I was in class nine when I had to make a choice between a school with uniform and one without.
Dad had got transferred from Jhansi to Hyderabad when I was half way through class nine. Dad took me around the ICSE schools in Hyderabad and two schools were willing to take me in, mid-year. The schools were Vidyaranya and St Georges’ Grammar School. My father asked me choose one. I thought for a while and told him I would prefer St Georges’. He asked me why and I said, the other school did not have a uniform and with so much to study, I wouldn’t have time to think of what to wear to school every day. When dad said Vidyaranya is a very reputed school, I said never mind. It is so much easier to just wear the uniform and get on with other important things. My choice turned out right because I was able to maintain my grades in the board exam despite the stress of relocating to a new place, new classmates, new teachers, and so on. Ever since then I have been an advocate for school uniforms. That incident sort of moulded my personality and I grew up not bothering too much with clothes.
I know quite a few people who really don’t care too much for clothes – a couple of them are scientists doing path breaking research at CCMB. One of them is known to sometimes come to the lab wearing the shirt inside out! The other scientist’s wife used to complain that her husband will wear a trouser till the cloth wears out completely and the threads are holding the fabric together! And I am not talking about the Rs. 6000 and odd Levis jeans that come with the frayed look which youngsters wear to display an effortless cool look!
Would Albert Einstein have ever got close to his theory of relativity if he kept worrying about his hair or his clothes? Can you imagine Einstein with a clean combed look! I believe at times he even wore adult diapers on his pants a la Superman and had a wardrobe full of exactly the same shirts, suits and shoes, until his second wife came along.
What about Archimedes? He might have lost the Eureka moment if he had stopped to grab a towel! The point I am trying to make – clothes can distract attention.
But coming to uniforms, it wouldn’t be such a bad idea if teachers wore uniforms too or followed some kind of a colour/dress code. This statement might appear extreme to some. (I can feel the brickbats coming at me). But it’s worth a try, you know. Since one is less clothes conscious, better performance is largely assured with uniforms – be they engineers, lawyers, doctors, students or teachers. It fills you with a sense of purpose and keeps you focused on the task at hand.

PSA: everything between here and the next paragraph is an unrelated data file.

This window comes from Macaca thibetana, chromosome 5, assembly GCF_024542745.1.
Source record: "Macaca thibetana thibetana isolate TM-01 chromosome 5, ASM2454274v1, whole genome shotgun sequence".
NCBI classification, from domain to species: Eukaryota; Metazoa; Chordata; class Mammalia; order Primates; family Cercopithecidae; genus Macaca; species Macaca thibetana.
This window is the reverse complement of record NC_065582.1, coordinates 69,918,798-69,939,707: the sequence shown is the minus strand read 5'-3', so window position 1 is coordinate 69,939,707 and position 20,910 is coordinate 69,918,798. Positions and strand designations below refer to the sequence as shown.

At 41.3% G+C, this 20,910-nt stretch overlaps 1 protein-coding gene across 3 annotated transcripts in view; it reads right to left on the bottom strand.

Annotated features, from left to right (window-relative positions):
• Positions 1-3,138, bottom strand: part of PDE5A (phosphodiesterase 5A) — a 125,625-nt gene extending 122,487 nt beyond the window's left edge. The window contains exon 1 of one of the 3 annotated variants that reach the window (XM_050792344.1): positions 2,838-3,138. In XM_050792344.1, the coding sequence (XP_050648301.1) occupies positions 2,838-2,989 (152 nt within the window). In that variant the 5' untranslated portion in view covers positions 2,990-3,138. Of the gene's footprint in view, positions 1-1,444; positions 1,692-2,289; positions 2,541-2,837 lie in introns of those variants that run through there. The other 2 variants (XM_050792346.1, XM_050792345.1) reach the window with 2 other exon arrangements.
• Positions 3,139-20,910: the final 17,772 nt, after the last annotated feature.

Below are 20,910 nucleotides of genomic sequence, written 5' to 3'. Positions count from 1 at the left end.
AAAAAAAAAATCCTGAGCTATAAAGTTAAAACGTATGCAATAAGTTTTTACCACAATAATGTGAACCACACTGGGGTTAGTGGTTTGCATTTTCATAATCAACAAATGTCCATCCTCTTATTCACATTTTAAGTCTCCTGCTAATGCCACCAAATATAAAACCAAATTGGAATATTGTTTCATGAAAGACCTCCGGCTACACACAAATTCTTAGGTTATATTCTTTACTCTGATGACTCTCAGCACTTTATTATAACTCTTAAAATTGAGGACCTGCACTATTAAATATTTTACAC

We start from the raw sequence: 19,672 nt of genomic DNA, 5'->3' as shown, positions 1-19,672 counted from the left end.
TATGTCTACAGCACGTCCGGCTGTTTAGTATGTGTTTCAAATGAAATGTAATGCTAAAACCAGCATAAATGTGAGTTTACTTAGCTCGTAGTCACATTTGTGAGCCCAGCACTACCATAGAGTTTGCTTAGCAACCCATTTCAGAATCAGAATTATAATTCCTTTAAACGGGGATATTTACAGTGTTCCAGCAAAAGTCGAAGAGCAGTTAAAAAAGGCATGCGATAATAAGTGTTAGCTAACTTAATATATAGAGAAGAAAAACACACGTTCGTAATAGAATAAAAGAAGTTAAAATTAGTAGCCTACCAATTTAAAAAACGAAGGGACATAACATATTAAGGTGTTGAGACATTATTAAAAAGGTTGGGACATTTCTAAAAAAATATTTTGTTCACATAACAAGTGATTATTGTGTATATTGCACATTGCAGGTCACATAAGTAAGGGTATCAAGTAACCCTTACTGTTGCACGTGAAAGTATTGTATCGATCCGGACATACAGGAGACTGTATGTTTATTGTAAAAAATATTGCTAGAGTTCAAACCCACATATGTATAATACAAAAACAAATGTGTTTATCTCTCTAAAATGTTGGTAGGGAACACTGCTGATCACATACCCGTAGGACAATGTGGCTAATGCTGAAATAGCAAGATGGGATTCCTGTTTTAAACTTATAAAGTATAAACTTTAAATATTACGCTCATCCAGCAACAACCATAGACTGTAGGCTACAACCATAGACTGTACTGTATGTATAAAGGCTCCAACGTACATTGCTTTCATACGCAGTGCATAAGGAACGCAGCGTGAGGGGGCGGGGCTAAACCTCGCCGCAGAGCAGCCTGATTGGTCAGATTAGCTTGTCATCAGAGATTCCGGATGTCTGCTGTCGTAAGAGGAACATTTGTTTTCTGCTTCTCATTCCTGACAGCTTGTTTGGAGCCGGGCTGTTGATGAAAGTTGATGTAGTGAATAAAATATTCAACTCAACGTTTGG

It’s possible that if teachers wore uniforms we may have more Einsteins, Mozarts, and Mendels in the making. To see the difference, one could check the conversations in staff rooms and classrooms where the teaching might reach another level altogether. Besides, not only is a uniform sensible and budget friendly, it would take a load off the teacher’s mind and save her precious minutes in the mad morning rush.
A uniform gives the person an air of authority and can inspire confidence in a student. The student’s attention will not be drawn to the variety of the teacher’s wardrobe.
The doctor’s white coat conveys a sense of relief to the patient and he regains his strength partially. Lawyers wear black and white because the colours are in line with the spirit of their profession.
I know the debate on school uniforms polarizes people but the ‘uniformers’ are ahead by a slender margin. If a class is uniformly dressed, it doesn’t mean they think alike and work alike. Their personality development is work in progress, and they will show up with their quirks all in good time, where’s the hurry? Wouldn’t it be a pity that a student can’t concentrate in class because he didn’t find the right thing to wear?
The author is a freelance writer based in Hyderabad. She can be reached at firstname.lastname@example.org.